Inflation Adjusted House Prices 3.6% Below Peak
Price-to-rent index is 6.1% below recent peak
It has been 17 years since the bubble peak. In the November Case-Shiller house price index released on Tuesday, the seasonally adjusted National Index (SA), was reported as being 61% above the bubble peak in 2006. However, in real terms, the National index (SA) is about 12% above the bubble peak (and historically there has been an upward slope to real house prices). The composite 20, in real terms, is about 2% above the bubble peak.
Both indexes have declined for six consecutive months in real terms (inflation adjusted).
People usually graph nominal house prices, but it is also important to look at prices in real terms. As an example, if a house price was $200,000 in January 2000, the price would be almost $339,000 today adjusted for inflation (69.5% increase). That is why the second graph below is important - this shows "real" prices.
Nominal House Prices
The first graph shows the monthly Case-Shiller National Index SA, and the monthly Case-Shiller Composite 20 SA (through November) in nominal terms as reported.
In nominal terms, the Case-Shiller National index (SA) and the Case-Shiller Composite 20 index (SA) are both below all times highs set in June. Both indexes declined in November, with the National index off 2.5% from the recent peak, and the Composite 20 index off 4.1%.
Real House Prices
The second graph shows the same two indexes in real terms (adjusted for inflation using CPI less Shelter). Note: some people use other inflation measures to adjust for real prices. CPI less shelter is now declining, and this is keeping real prices from falling even faster.
In real terms, the National index is 3.6% below the recent peak, and the Composite 20 index is 5.2% below the recent peak in 2022.
In real terms, house prices are still above the bubble peak levels. There is an upward slope to real house prices, and it has been about 17 years since the previous peak, but real prices are historically high.
In October 2004, Fed economist John Krainer and researcher Chishen Wei wrote a Fed letter on price to rent ratios: House Prices and Fundamental Value. Kainer and Wei presented a price-to-rent ratio using the OFHEO house price index and the Owners' Equivalent Rent (OER) from the BLS.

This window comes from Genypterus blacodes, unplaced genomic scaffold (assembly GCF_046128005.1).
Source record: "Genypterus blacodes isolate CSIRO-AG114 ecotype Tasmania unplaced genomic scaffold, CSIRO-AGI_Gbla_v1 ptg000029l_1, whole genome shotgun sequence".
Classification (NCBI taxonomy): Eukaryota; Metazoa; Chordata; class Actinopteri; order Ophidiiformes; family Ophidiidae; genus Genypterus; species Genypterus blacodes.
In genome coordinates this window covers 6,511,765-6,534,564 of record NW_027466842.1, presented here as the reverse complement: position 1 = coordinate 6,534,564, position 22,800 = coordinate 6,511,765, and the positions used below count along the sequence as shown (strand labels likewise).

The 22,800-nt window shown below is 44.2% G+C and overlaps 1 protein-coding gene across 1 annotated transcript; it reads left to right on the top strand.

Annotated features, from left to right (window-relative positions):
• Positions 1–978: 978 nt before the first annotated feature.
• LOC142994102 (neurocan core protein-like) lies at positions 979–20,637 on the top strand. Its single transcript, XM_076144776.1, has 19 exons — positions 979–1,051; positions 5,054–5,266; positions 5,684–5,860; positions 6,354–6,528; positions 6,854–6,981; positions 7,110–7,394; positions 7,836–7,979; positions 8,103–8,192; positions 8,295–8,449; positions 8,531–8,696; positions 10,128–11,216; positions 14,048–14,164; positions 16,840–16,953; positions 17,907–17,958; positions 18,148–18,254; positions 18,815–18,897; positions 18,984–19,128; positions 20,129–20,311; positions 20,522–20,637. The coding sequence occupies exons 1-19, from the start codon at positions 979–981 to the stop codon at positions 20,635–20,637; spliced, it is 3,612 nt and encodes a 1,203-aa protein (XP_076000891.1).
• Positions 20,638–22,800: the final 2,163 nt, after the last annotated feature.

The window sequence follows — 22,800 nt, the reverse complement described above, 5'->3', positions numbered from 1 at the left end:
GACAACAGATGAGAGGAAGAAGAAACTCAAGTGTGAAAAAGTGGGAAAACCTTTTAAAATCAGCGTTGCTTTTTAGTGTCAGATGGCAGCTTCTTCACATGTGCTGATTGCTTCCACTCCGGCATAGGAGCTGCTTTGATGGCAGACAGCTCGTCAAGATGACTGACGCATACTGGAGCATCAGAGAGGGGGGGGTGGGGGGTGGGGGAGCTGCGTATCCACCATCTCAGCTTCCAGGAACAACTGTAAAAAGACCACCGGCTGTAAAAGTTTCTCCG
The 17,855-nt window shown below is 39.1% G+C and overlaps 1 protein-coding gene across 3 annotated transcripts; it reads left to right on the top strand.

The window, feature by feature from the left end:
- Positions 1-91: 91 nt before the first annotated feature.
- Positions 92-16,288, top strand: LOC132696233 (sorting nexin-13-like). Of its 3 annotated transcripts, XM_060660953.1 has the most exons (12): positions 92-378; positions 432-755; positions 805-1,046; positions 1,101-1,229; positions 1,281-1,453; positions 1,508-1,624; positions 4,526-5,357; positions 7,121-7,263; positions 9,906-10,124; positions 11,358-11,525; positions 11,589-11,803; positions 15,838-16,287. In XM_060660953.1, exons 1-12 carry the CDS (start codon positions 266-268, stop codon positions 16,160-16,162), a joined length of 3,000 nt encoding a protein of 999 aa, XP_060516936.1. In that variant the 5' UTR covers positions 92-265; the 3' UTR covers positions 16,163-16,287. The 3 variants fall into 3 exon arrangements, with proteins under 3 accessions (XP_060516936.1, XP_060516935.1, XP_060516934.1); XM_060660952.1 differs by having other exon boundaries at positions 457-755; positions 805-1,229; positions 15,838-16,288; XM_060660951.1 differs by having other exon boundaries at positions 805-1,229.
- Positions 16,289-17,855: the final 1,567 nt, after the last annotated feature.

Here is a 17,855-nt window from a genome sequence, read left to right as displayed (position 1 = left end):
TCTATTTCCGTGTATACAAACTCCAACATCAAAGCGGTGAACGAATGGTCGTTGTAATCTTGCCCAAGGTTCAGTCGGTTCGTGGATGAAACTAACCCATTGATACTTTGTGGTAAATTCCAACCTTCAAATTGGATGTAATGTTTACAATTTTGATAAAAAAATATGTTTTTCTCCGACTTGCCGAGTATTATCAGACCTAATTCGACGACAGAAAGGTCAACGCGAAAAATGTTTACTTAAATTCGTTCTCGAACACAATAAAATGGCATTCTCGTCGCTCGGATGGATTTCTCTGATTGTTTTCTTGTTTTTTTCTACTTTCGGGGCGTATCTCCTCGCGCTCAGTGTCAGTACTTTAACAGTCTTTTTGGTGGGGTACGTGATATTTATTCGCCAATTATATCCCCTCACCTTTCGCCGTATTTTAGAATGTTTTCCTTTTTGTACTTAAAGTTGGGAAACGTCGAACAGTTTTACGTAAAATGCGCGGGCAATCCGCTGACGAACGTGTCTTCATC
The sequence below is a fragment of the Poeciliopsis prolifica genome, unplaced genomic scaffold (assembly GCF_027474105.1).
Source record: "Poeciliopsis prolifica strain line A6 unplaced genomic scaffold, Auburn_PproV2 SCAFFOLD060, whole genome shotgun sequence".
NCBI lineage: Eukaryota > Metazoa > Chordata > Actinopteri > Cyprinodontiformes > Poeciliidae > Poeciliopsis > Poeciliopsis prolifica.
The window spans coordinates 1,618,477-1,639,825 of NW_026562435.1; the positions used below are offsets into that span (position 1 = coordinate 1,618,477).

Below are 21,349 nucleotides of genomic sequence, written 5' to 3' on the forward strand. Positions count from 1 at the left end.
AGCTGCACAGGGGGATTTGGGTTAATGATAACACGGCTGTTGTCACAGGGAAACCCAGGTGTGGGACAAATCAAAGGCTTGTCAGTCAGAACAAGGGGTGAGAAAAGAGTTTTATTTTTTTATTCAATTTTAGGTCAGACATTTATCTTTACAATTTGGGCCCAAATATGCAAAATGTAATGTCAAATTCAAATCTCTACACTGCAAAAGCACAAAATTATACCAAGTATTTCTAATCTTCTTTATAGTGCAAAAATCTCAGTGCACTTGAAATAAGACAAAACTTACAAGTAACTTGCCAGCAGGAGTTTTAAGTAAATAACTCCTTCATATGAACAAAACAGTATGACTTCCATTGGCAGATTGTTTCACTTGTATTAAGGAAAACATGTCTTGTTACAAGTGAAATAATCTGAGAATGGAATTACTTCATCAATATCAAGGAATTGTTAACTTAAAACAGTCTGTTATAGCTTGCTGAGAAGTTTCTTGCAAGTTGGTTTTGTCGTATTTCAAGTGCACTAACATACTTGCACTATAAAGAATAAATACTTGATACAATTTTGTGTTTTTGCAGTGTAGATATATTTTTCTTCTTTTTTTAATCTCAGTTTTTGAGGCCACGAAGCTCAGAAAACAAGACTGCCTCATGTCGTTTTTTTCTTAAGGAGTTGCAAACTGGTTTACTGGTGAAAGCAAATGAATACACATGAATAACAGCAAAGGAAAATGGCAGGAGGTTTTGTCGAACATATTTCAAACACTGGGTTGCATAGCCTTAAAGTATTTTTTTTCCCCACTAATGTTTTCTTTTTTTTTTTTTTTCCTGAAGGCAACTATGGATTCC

Note that OER is lagging behind other measures of rent.
Here is a similar graph using the Case-Shiller National and Composite 20 House Price Indexes. This graph shows the price to rent ratio (January 2000 = 1.0). The price-to-rent ratio had been moving more sideways but picked up significantly following the onset of the pandemic.
On a price-to-rent basis, the Case-Shiller National and Composite 20 indexes declined again in November for the sixth consecutive month. The price-to-rent index for the National index is off 6.1% from the recent peak, and the Composite 20 based index is off 7.7%.
By all of the above measures, house prices are elevated, but declining.
Calculated Risk Affordability Index
I’ve put together my own affordability index - since 1976 - that is similar to the FirstAm approach (more of a house price index adjusted by mortgage rates and the median household income).
I used median income from the Census Bureau (estimated 2021 and 2022), assumed a 15% down payment, and used a 2% estimate for property taxes, insurance and maintenance. This is probably low for high property tax states like New Jersey and Texas, and too high for lower property tax states. If we were including condos, we’d also include HOA fees too (this is excluded).
For house prices, I used the Case-Shiller National Index, Seasonally Adjusted (SA).
Also, for the down payment - there wasn’t a significant difference between 15% and 20%. For mortgage rates, I used the Freddie Mac PMMS (30-year fixed rates).
So here is what the index looks like (lower is more affordable like the FirstAm index):
Affordability improved slightly in November as both mortgage rates and house prices declined. In October, houses were the least “affordable” since 1982 when 30-year mortgage rates were over 14%.
Note that by this index, during the early ‘80s, homes were very unaffordable due to the very high mortgage rates. During the housing bubble, houses were at about the same level of unaffordability using 30-year mortgage rates, however, during the bubble, there were many “affordability products” that allowed borrowers to be qualified at the teaser rate (usually around 1%) that made houses seem more affordable.
Note: The average 30-year mortgage rate in November was 6.81%, and decreased to 6.36% in December, so affordability, by this measure, improved in December - but was still very “unaffordable”.
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